LSO challenges, indulges Memorial Chapel crowd

Jessica Vogt

The familiar sounds of the “William Tell Overture” began the Lawrence Symphony Orchestra concert Sunday evening in Memorial Chapel. The work by Rossini, one of the great orchestral classics of all time, was followed by a violin concerto by the 20th-century composer Henri Dutilleux, “L’arbre des songes,” and the classic Brahms Symphony No. 1 in C minor.
Conductor David E. Becker said that in picking the pieces he wanted to provide the Conservatory performance students with a “balanced nutrition of repertoire.” He went on to say that in every concert this year, students will be exposed to the great and well-known classic works for orchestra.
“It’s a little like reading the great literary classics for an English class,” said Becker. Performance majors need to know these pieces, Becker went on, and the other members of the ensemble can still have fun playing them.
In addition to the great classics of Brahms and Rossini, Becker also programmed the Dutilleux concerto, whose title means “The Tree of Dreams” in French. “I’m making an attempt to do a 20th-century piece in every concert,” Becker commented.
In addition, the students had the incredible opportunity to perform with world-renowned violinist and Conservatory professor Stphane Tran Ngoc. Becker picked the Dutilleux work on the recommendation of Tran Ngoc, who knows and has worked with the composer in Paris. Tran Ngoc noted that, although the work premiered in 1985, this was one of few performances in the Midwest and the first in Wisconsin.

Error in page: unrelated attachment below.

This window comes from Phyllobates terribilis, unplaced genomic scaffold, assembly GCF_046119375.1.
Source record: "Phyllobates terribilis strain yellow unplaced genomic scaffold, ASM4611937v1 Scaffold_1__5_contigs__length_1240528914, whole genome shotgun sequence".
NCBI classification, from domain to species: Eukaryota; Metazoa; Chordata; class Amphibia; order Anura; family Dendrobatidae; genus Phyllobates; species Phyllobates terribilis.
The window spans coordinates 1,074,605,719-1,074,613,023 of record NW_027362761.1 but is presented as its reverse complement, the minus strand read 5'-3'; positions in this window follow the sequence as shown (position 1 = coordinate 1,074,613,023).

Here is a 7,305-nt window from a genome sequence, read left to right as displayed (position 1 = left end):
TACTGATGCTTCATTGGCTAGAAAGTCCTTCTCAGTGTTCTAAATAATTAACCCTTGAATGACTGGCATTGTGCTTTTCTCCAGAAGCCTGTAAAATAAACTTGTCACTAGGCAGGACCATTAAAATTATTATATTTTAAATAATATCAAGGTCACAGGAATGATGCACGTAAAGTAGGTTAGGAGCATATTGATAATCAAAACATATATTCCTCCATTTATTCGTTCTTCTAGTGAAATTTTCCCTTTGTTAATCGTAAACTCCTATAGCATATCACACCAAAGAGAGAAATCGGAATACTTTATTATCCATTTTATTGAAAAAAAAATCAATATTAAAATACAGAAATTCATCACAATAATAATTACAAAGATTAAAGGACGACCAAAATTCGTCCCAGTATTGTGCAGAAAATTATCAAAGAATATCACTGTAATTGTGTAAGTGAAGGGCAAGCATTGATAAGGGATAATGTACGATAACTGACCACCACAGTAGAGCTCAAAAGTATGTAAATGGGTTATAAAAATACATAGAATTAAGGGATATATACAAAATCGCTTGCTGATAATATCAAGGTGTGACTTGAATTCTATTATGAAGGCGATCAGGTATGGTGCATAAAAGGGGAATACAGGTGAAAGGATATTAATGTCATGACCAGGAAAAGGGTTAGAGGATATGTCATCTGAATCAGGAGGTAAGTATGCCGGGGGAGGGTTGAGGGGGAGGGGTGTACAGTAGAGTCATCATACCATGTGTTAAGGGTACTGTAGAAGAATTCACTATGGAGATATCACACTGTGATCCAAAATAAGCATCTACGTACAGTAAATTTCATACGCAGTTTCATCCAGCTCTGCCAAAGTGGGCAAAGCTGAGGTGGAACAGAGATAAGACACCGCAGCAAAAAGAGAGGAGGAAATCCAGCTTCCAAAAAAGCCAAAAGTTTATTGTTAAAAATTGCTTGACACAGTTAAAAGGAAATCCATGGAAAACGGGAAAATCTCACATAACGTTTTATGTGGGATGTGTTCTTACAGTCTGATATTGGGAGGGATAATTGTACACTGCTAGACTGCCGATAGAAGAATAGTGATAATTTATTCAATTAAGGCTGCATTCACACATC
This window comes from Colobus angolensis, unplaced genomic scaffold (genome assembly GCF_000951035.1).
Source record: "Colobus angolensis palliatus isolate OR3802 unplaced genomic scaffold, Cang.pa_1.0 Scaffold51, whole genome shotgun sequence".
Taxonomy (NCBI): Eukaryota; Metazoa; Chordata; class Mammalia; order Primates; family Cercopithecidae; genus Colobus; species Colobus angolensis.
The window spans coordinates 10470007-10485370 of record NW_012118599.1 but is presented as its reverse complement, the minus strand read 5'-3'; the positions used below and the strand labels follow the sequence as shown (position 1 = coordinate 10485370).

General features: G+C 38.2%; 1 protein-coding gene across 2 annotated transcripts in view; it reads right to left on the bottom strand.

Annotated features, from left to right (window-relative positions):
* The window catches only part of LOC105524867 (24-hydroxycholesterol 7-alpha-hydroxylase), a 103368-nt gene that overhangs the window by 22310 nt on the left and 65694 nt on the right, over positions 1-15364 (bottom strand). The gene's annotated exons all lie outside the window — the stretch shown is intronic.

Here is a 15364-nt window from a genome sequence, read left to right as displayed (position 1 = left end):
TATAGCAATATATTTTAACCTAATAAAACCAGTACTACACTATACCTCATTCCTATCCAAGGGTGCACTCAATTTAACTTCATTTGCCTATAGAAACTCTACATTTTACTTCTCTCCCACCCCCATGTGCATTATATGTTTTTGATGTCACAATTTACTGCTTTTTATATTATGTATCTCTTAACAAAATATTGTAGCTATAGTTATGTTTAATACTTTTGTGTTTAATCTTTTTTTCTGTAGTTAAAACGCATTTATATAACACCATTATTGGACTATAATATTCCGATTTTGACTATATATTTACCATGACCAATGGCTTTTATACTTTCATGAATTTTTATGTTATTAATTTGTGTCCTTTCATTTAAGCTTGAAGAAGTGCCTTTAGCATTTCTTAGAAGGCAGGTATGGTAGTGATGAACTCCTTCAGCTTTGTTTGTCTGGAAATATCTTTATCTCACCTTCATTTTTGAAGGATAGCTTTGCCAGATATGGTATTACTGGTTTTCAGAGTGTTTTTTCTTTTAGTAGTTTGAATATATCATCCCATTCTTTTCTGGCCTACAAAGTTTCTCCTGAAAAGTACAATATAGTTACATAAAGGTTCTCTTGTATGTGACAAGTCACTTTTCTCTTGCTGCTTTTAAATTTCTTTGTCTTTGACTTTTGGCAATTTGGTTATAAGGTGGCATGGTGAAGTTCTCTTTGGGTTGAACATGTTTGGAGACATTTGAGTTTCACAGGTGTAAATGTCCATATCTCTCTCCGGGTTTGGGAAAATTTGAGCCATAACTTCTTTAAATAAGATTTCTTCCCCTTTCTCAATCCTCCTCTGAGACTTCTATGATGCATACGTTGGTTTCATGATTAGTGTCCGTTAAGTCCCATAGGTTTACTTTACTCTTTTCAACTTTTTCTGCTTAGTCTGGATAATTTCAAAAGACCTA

“L’arbre des songes” was quite a departure from the rest of the program. Alternating between fast cascading lines and quick pizzicati, Tran Ngoc’s solo part was aggressive and, at times, seemed as if he was almost attacking the instrument. The orchestral background was ethereal and full of glissandi, high pitches, dissonance and awkward intervals.
When asked what effect such a new and different piece will have on an audience, Becker replied that it is “always controversial. There are always going to be people who don’t like [this type of music]. But on a college campus we have the chance to experiment and take more risks.” He contrasted the work of a college symphony orchestra to that of a professional one, saying “professional symphonies may not do this type of piece when they have to sell tickets.” He stressed the importance of exposure to works that allow students to employ different sounds and techniques on their instruments.
And so audiences can expect to hear unusual sounds coming from the Lawrence Symphony Orchestra in at least one piece each concert throughout this year. It will keep us all on our toes with our ears alert.

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